Full name Kenneth Cecil James
Born March 12, 1904, Wellington
Died August 21, 1976, Palmerston North, Manawatu (aged 72 years 162 days)
Major teams New Zealand, Northamptonshire, Wellington
Batting style Right-hand bat
Fielding position Wicketkeeper
|Test debut||New Zealand v England at Christchurch, Jan 10-13, 1930 scorecard|
|Last Test||New Zealand v England at Auckland, Mar 31-Apr 3, 1933 scorecard|
|First-class span||1923/24 - 1946/47|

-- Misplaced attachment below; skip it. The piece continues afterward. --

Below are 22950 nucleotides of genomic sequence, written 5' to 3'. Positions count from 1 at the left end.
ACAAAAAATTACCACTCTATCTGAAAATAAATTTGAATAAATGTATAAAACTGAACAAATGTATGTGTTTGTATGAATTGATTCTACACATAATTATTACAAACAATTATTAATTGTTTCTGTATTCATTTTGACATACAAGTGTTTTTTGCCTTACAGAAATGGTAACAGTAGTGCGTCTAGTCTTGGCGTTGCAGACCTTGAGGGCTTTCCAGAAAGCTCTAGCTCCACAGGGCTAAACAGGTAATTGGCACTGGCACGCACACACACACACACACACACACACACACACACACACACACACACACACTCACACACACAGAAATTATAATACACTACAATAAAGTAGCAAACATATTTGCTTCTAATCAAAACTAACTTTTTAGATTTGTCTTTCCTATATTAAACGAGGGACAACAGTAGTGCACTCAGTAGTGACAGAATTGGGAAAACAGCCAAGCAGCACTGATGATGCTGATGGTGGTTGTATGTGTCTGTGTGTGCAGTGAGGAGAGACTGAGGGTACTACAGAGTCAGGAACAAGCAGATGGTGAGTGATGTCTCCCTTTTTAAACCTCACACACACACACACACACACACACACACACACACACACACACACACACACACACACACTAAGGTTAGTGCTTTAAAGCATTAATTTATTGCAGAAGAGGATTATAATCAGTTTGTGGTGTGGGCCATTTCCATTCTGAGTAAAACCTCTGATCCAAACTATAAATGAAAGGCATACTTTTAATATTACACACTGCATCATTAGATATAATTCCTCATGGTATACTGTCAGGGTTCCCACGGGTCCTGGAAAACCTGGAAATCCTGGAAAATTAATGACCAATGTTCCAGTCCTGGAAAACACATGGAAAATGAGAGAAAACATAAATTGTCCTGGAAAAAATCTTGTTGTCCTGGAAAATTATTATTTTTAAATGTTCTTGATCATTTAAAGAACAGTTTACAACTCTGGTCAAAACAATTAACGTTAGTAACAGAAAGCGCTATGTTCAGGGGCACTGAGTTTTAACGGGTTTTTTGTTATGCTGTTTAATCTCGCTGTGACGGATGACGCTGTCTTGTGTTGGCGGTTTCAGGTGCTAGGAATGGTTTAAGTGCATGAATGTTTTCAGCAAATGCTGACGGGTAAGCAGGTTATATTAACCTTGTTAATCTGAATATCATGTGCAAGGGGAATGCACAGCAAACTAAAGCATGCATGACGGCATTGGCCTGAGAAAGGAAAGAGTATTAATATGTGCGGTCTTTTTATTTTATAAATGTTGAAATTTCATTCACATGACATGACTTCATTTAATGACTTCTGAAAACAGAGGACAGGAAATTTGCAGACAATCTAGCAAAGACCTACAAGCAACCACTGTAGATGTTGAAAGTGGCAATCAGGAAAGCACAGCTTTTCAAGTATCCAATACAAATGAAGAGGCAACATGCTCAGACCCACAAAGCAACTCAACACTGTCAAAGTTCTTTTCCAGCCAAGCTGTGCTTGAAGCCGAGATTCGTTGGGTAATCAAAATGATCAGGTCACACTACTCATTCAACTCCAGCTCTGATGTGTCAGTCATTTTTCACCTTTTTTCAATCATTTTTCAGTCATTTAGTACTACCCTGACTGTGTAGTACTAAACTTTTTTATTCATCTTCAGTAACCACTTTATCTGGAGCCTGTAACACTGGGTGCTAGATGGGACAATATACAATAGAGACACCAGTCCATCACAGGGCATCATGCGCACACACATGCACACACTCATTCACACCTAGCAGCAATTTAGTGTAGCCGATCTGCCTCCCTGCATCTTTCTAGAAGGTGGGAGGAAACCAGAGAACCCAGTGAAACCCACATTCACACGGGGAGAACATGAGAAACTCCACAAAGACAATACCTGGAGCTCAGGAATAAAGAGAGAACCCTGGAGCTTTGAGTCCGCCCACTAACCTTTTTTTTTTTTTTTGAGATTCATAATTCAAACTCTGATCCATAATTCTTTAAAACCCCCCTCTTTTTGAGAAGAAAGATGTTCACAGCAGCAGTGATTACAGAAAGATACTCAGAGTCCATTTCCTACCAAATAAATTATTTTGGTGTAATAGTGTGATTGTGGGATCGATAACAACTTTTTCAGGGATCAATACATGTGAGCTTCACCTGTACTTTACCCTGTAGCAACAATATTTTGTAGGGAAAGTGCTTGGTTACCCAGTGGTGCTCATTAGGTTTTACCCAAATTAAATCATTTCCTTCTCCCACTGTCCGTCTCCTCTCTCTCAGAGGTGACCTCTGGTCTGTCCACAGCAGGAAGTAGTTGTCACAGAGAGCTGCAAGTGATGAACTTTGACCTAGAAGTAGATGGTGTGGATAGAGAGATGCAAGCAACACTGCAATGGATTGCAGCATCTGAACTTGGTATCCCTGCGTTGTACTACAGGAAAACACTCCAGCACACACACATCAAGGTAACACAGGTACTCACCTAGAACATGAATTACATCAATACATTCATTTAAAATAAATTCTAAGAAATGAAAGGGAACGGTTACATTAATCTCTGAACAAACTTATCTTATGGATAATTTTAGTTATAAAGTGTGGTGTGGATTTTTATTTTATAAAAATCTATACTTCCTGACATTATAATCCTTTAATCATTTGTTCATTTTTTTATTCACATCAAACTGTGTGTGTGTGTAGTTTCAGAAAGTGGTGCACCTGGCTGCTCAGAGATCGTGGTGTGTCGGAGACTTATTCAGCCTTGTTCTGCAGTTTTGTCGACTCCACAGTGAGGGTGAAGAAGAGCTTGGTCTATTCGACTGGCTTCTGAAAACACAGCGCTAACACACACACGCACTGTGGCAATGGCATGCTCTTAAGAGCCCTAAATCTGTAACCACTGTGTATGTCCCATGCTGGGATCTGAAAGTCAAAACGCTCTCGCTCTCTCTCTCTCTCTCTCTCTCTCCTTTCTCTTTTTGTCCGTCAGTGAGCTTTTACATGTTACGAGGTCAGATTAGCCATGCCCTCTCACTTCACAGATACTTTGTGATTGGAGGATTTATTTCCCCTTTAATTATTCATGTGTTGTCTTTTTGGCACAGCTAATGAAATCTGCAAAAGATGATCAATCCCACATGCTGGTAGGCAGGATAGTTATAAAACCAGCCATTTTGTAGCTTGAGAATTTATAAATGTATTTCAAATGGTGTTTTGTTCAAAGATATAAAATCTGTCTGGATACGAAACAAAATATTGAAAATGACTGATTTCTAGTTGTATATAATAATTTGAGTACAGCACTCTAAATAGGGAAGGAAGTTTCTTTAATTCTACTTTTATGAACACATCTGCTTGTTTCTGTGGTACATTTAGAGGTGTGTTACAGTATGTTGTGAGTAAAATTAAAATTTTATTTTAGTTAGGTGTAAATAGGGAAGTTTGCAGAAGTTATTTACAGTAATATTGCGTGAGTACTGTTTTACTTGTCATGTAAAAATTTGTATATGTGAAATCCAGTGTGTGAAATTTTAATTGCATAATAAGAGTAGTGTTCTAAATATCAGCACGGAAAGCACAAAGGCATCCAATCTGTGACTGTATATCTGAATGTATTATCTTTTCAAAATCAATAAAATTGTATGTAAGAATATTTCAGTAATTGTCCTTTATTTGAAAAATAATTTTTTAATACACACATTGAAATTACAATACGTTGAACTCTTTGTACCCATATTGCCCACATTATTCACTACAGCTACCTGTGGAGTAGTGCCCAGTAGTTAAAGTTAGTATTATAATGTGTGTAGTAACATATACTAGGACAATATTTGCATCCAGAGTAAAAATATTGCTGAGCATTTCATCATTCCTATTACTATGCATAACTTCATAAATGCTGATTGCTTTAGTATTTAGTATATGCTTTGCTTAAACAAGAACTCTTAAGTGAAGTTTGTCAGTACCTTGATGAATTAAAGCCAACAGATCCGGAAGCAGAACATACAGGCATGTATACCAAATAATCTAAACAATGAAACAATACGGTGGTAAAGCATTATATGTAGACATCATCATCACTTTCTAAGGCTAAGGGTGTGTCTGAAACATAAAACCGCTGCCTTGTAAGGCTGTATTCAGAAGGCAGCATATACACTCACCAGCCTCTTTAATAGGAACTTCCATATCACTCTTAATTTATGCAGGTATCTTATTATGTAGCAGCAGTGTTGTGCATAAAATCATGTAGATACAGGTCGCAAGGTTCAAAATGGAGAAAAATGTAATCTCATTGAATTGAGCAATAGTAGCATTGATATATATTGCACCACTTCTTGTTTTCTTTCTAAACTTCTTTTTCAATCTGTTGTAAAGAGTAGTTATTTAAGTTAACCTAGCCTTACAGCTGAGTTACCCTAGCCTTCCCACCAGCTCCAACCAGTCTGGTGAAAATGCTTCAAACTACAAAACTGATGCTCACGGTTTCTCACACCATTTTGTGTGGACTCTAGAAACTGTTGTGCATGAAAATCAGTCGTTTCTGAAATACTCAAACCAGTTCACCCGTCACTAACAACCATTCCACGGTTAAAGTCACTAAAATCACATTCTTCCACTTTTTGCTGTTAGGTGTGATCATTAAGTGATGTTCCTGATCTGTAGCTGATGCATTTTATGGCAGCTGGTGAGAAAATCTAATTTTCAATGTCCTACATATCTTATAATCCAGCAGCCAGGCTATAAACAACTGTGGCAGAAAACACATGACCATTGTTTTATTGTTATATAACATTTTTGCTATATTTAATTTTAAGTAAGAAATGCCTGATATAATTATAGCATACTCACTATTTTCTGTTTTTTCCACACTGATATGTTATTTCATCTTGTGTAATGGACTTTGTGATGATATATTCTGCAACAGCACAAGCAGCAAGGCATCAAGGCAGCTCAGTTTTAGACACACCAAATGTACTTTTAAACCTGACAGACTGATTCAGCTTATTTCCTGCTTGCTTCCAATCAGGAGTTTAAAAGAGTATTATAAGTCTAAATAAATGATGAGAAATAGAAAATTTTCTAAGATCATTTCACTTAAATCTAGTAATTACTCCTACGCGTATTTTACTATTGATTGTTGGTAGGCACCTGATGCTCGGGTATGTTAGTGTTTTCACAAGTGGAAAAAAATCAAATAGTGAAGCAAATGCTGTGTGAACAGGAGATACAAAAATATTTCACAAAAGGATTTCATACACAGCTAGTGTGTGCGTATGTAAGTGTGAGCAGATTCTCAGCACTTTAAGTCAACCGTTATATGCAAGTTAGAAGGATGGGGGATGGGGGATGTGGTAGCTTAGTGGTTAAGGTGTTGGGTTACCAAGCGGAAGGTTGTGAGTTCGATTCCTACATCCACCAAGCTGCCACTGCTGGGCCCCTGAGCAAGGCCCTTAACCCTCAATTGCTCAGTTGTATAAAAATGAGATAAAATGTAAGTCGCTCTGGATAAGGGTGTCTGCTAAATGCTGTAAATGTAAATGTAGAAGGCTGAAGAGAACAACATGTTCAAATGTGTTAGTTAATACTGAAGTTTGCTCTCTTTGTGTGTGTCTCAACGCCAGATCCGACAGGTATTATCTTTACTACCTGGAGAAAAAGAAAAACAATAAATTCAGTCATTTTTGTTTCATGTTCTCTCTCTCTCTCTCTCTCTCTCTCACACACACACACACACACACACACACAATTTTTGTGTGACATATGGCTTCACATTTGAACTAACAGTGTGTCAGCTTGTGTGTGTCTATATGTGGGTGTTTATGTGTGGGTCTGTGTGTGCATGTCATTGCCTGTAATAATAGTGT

Kenneth Cecil James, died at Palmerston North, on August 21, aged 71. When he came to England with the first New Zealand team in 1927, he was expected to be second-string keeper to his captain, Tom Lowry. He soon disposed of this theory, keeping in a large proportion of the matches and, in a side which was clearly not yet ready for Test cricket, being accepted as one of the players of Test class. This impression he strengthened on his second visit in 1931. Qualifying for Northamptonshire, he played for them from 1935 to 1939 and then, after serving in the R.N.Z.A.F. during the war, returned to New Zealand. In a career for Wellington which started in 1923 he had scored several centuries and came to be regarded as a reliable bat, but, though he often showed valuable determination in a crisis, he did not, in England, live up to this reputation until his third regular season for Northamptonshire, 1938, when he exceeded a thousand runs and made two hundreds. As a wicketkeeper he ranked high, but, in as much as he was one of the first to make a habit of standing back to medium-pace bowling, he must be regarded as partially responsible for one of the most questionable developments in modern cricket. He excelled in dealing with the spin of W. E. Merritt his New Zealand colleague who joined him at Northampton.
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